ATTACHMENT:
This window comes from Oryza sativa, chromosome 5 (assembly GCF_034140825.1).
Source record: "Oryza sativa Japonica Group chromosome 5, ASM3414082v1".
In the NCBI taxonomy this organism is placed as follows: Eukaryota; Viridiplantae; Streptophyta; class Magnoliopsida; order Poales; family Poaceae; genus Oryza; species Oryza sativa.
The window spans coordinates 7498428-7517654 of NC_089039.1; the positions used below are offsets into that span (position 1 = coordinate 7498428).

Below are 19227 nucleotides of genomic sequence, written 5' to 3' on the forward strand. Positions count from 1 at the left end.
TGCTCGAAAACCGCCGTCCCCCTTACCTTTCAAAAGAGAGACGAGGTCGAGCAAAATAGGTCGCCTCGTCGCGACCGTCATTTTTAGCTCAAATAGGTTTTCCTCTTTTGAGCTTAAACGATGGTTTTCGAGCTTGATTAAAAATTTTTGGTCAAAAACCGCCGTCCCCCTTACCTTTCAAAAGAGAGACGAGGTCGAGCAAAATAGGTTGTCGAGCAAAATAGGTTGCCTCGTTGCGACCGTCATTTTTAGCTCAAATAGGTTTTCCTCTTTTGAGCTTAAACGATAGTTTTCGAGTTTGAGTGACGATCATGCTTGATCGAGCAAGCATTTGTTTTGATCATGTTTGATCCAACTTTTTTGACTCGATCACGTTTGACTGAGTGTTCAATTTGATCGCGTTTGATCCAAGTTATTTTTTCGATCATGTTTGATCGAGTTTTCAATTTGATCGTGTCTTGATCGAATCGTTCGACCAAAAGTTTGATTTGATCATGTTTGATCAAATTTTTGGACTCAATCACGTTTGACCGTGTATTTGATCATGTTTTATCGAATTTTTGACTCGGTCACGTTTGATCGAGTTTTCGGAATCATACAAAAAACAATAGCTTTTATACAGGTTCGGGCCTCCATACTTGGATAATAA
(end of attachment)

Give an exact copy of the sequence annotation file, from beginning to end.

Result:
This window comes from Oryza sativa, chromosome 5 (assembly GCF_034140825.1).
Source record: "Oryza sativa Japonica Group chromosome 5, ASM3414082v1".
In the NCBI taxonomy this organism is placed as follows: Eukaryota; Viridiplantae; Streptophyta; class Magnoliopsida; order Poales; family Poaceae; genus Oryza; species Oryza sativa.
The window spans coordinates 7498428-7517654 of NC_089039.1; the positions used below are offsets into that span (position 1 = coordinate 7498428).

Below are 19227 nucleotides of genomic sequence, written 5' to 3' on the forward strand. Positions count from 1 at the left end.
TGCTCGAAAACCGCCGTCCCCCTTACCTTTCAAAAGAGAGACGAGGTCGAGCAAAATAGGTCGCCTCGTCGCGACCGTCATTTTTAGCTCAAATAGGTTTTCCTCTTTTGAGCTTAAACGATGGTTTTCGAGCTTGATTAAAAATTTTTGGTCAAAAACCGCCGTCCCCCTTACCTTTCAAAAGAGAGACGAGGTCGAGCAAAATAGGTTGTCGAGCAAAATAGGTTGCCTCGTTGCGACCGTCATTTTTAGCTCAAATAGGTTTTCCTCTTTTGAGCTTAAACGATAGTTTTCGAGTTTGAGTGACGATCATGCTTGATCGAGCAAGCATTTGTTTTGATCATGTTTGATCCAACTTTTTTGACTCGATCACGTTTGACTGAGTGTTCAATTTGATCGCGTTTGATCCAAGTTATTTTTTCGATCATGTTTGATCGAGTTTTCAATTTGATCGTGTCTTGATCGAATCGTTCGACCAAAAGTTTGATTTGATCATGTTTGATCAAATTTTTGGACTCAATCACGTTTGACCGTGTATTTGATCATGTTTTATCGAATTTTTGACTCGGTCACGTTTGATCGAGTTTTCGGAATCATACAAAAAACAATAGCTTTTATACAGGTTCGGGCCTCCATACTTGGATAATAA